The Meaning of Membership: Discounted Tickets or Active Participation?
Today’s guest post is written by Ben Bromberg, Tier 2 Support Specialist here at Patron Technology.
But the next question to ask yourself is, what do these words mean to your patrons? In other words, what does it mean to one of your members to be a “member”? In the end, it is up to you to determine how that label is interpreted — but if you’re interested in building and maintaining meaningful, long-lasting relationships with your patrons, the answer they supply to this question must be more substantial than “someone eligible for a 15% discount.”
The answer, then, comes down to how you allow your “members” — and other groups of patrons — to participate in your organization. This means two things — first, involving them in the conversation; and then, requesting input. The end game here isn’t to put the decision-making power into the hands of your patrons — you, your staff, and your board will always make the calls based on your own expertise and artistic vision. The point, instead, is to make your most loyal patrons — members, subscribers, donors — feel that they are part of a community and that their opinion, and opinions like theirs, are valuable to your organization. They should feel that they are actively involved in a dialogue, one that doesn’t start and stop only during annual appeal and subscription renewal time. Here are some real-world applications:
1. Fundraising Pushes
This post was actually inspired by a set of emails I received from a theatre whose emails I’m subscribed to. The first email I received was to announce that this organization had made some decisions regarding how they’d like to grow moving forward, and to introduce a fundraising campaign for the changes they wanted to make. The email did more than that, though — it explained how the decision was reached, who was involved in making the decision, and why they felt the change was critical to their artistic mission.
Over the next month or two, I received regular updates about the progress of the campaign. Eventually, I read the news that the goal had been met. None of the communication I received felt like an “ask” — instead, each email was written from the perspective that I was someone who cared about the organization, and would therefore be interested in following the progress of this critical fundraising effort. In the end, I was thrilled to hear that the goal had been met and — perhaps, more importantly — I was excited to see how the next season and the one after that would be affected by this shift in direction the organization was taking.
When you’re pushing a particular fundraising campaign, let your patrons know — when you can — where the money is going. Ask them what they think about it. Keep them updated during the campaign and maybe share some of the feedback as it comes in. You might also consider using Kickstarter — an online tool for fundraising, which allows you to offer “perks” based on the donation level. These can be forms of recognition or inclusion in the community — names in a program or on a wall, invitations to special events. Kickstarter has been the most successful with this model of online fundraising, but you might also check out Razoo.com, Power2Give.org, or Fundraise.com, which are more tailored toward non-profit organizations. Regardless of your method, when you make your patrons feel like “insiders” in how you communicate with them, these offers of inclusion become that much more valuable.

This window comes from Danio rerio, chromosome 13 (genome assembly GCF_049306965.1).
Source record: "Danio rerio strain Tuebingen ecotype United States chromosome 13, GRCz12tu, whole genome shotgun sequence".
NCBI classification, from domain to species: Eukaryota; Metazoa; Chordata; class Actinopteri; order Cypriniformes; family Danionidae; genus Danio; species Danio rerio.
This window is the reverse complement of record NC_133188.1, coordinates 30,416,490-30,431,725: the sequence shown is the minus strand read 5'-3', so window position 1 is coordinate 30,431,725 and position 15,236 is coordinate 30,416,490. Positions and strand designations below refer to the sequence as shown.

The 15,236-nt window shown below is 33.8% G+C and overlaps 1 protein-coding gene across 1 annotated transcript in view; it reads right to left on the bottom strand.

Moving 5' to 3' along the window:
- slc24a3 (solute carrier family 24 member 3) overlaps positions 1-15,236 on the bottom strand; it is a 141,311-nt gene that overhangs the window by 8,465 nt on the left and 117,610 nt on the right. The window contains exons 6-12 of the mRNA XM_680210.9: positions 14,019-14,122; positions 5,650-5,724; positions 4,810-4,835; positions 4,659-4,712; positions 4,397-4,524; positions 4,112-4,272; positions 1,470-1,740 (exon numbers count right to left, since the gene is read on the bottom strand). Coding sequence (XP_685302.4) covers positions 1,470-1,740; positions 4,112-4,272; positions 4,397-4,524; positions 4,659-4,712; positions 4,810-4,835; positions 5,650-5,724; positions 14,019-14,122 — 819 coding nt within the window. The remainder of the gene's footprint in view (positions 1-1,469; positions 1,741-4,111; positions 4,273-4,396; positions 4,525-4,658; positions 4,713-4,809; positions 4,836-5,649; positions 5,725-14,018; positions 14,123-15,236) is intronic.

2. The Survey Email
This is fairly simple, but sending email surveys semi-regularly gives your patrons the opportunity to constantly engage with your organization. But don’t let their only motivation be the possibility of winning a $25 gift card. Let them be eager to respond because getting the opportunity to participate in this dialogue was part of why they became a member, or subscriber, or email subscriber in the first place. You may still offer “perks” like the $25 gift card, but let the real perk be that their opinion may actually make a difference. You can send surveys to get opinions on a given show or season, or ask your patrons what they are interested in seeing next season. Even if you aren’t determining the makeup of your upcoming season by popular vote, collecting this feedback allows you to touch back to the responders who endorsed what you eventually decided on and tell them, “Thank you so much for your invaluable feedback. Next season, we’re giving you what you wanted.”
3. Crowdsourcing Events
How about a Q&A session with the Artistic Director or other senior decision-making staff members? Give your patrons a glimpse into what’s happening behind the scenes at your organization, and maybe an opportunity to raise questions or make suggestions. This should be a fundraising event of course, but while raising money, you’ll also be identifying those patrons most dedicated to your organizational growth. Who would be eligible to participate in such an event would be up to you — subscribers, major donors, recent donors, frequent single-ticket-buyers, etc. If your staff could make themselves available for Q&As each season, or even a couple of times a year, you’ll be creating an ongoing dialogue with your patrons that produces meaningful relationships and connects you directly to the interests and desires of your most valuable supporters.
Arts organizations that take advantage of strategies like these will immediately see an impact on their interactions with patrons. By turning your most loyal patrons into “insiders,” you’ll be cultivating a support base more personally invested in your successes, and more understanding of your failures. These patrons will stick by you when facing difficult decisions, and rejoice when you overcome your most insurmountable challenges — all because they will understand just how much effort goes into running your organization, and have become personally invested in its future.